doesn't seem to support concurrent requests to a single FastCGI process
(even though the FastCGI protocol allows this). This means that Apache
will have to run several instances of the Haskell-over-FastCGI app to
serve concurrent requests, or be forced to serialize the requests.
Having several instances of course means that you can't really keep
stuff like session data in memory in the FastCGI process. If the Apache
module supported concurrent requests we could spawn a new Haskell thread
to serve each request, which ought to scale well.

> ...

/Björn
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Re: Web application frameworks

Graham Klyne-2
Björn Bringert wrote:

> Graham Klyne wrote:
>> [Switching to haskell-cafe]
>> Niklas Broberg wrote:
>
>> ...
>
>>> On 3/6/06, Graham Klyne <[hidden email]> wrote:
>>>> - Options to run the whole thing behind Apache to leverage its
>>>> security and web
>>>> space management capabilities
>>>
>>> Lemmih has implemented a HSP/FastCGI binding for Apache. I also know
>>> that work is being done on building a direct HSP/Apache binding. All
>>> work in progress though.
>>
>> Yes, I was aware of a fastCGI for Haskell.  Didn't Bjorn Bringert (also)
>> implement one?  I tend to think of CGI programs as
>> run-to-completion-then-exit,
>> even when a fastCGI interface allows a persistent wrapper program to
>> speed
>> startup.  But I could easily be missing something here.
>
> Yes, I have written a FastCGI binding (darcs repo here:
> http://www.cs.chalmers.se/~bringert/darcs/haskell-fastcgi/). If I'm not
> mistaken, that's what Lemmih is using for his HSP/FastCGI binding.
>
> I have only used FastCGI the way you describe, as CGI without start-up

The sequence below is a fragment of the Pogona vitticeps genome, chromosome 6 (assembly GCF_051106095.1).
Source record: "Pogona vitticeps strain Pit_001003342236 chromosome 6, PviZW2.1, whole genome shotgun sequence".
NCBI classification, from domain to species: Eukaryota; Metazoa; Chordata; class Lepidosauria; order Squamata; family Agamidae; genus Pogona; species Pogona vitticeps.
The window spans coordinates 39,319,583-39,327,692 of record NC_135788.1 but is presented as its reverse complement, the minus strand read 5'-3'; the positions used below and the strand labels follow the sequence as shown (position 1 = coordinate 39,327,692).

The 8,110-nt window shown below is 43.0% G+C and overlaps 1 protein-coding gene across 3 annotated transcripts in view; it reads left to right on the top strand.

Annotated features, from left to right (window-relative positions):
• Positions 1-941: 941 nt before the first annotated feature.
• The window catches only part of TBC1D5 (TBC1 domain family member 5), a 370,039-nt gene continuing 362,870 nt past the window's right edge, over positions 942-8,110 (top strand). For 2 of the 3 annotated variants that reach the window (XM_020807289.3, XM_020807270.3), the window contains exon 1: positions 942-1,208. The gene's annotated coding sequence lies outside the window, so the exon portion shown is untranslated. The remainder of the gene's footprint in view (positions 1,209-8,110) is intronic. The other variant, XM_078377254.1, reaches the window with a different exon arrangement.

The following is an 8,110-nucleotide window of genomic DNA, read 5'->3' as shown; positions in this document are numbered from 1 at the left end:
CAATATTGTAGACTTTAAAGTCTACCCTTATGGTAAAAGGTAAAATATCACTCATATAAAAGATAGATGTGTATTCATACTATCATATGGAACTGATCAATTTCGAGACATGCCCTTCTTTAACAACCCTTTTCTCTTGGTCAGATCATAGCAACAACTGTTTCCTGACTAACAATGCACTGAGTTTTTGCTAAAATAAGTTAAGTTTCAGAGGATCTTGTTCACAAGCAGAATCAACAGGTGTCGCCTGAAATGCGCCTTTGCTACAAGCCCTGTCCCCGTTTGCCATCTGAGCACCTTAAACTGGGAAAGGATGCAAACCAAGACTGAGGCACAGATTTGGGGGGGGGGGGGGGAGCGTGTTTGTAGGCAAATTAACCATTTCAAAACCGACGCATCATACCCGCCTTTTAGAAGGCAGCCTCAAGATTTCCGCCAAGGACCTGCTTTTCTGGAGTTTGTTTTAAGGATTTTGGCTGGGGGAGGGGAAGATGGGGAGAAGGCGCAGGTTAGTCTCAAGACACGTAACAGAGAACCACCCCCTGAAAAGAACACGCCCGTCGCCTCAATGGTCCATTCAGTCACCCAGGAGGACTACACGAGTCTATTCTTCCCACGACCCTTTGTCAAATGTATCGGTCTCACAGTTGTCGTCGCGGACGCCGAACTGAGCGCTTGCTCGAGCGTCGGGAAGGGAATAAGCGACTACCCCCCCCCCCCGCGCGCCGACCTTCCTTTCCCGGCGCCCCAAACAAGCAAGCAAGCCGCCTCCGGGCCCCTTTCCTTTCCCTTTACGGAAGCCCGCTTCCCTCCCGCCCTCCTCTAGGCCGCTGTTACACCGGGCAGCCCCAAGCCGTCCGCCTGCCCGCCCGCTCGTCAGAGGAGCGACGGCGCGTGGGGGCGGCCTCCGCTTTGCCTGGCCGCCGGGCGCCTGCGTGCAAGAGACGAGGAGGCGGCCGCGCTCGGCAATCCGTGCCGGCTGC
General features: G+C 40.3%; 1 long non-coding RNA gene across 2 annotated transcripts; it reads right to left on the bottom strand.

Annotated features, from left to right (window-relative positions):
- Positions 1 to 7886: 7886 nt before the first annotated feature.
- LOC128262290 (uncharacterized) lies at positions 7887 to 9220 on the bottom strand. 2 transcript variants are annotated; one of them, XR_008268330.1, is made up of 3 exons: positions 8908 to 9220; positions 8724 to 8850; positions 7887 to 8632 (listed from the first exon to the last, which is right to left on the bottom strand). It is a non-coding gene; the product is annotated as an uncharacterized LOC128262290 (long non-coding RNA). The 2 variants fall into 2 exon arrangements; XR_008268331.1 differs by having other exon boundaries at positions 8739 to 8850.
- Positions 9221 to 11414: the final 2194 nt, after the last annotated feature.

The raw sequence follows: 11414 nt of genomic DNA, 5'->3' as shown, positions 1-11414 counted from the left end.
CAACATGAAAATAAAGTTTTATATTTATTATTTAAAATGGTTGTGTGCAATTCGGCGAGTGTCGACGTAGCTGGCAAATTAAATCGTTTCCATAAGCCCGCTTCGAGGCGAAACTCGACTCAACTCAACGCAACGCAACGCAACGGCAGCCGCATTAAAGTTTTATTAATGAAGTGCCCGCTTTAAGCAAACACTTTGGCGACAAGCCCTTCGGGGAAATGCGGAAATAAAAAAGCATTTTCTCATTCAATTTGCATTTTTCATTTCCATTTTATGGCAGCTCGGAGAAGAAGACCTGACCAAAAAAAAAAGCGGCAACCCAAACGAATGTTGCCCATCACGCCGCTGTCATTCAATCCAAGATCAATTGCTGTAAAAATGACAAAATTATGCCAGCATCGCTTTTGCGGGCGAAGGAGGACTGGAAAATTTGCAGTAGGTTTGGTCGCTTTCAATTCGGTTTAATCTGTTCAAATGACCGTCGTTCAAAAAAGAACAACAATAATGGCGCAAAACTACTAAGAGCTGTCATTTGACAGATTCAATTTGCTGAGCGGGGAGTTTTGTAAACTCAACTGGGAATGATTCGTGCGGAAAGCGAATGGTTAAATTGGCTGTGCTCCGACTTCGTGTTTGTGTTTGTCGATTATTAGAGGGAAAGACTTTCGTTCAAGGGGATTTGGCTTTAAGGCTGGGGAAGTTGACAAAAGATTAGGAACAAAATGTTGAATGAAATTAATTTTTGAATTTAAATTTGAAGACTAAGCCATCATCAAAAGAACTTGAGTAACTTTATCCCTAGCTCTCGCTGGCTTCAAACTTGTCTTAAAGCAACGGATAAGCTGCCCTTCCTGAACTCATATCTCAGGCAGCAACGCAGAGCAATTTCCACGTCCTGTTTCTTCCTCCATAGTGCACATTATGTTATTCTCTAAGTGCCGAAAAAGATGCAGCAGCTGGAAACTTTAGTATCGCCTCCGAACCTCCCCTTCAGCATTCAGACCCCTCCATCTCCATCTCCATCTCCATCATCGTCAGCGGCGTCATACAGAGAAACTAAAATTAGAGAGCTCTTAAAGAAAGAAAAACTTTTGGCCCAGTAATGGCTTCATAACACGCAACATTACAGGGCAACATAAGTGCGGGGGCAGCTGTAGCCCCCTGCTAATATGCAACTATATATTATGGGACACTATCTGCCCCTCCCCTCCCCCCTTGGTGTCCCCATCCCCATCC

> penalty, though I can't see why you couldn't keep some state between
> requests to a FastCGI application. I believe that Ruby-on-Rails (which
> I've never used, so I'm not too sure) can use FastCGI.
>
> One problem with Apache and FastCGI is that the Apache FastCGI module
> doesn't seem to support concurrent requests to a single FastCGI process
> (even though the FastCGI protocol allows this). This means that Apache
> will have to run several instances of the Haskell-over-FastCGI app to
> serve concurrent requests, or be forced to serialize the requests.
> Having several instances of course means that you can't really keep
> stuff like session data in memory in the FastCGI process. If the Apache
> module supported concurrent requests we could spawn a new Haskell thread
> to serve each request, which ought to scale well.

Aha!  I think that homes in on what I was after when mentioning long-running
processes.  I think there are some separate but related issues to consider:

(a) can a single CGI invocation handle (respond to) a series of HTTP requests,
or is it strictly one http request for each CGI invocation?  Without this, you
may have to throw away session state after each request.

(b) is there a way to maintain state between CGI invocations?

(c) can multiple concurrent CGI/HTTP requests be handled?

Of these, I think (c) may be the least important, other than for performance
reasons (and maybe not even then), provided that there are ways to handle
upstream I/O asynchronously, and to encapsulate all the relevant session state
in a way that can be passed between invocations.  I guess it comes down to a
choice between an event-driven or multi-threaded processing model (and the
former seems to me to be a nicer fit with Haskell).

I think the minimum requirement is ((a) OR (b)) AND  ((c) OR (asynchronous I/O
completion))

#g

--
Graham Klyne
For email:
http://www.ninebynine.org/#Contact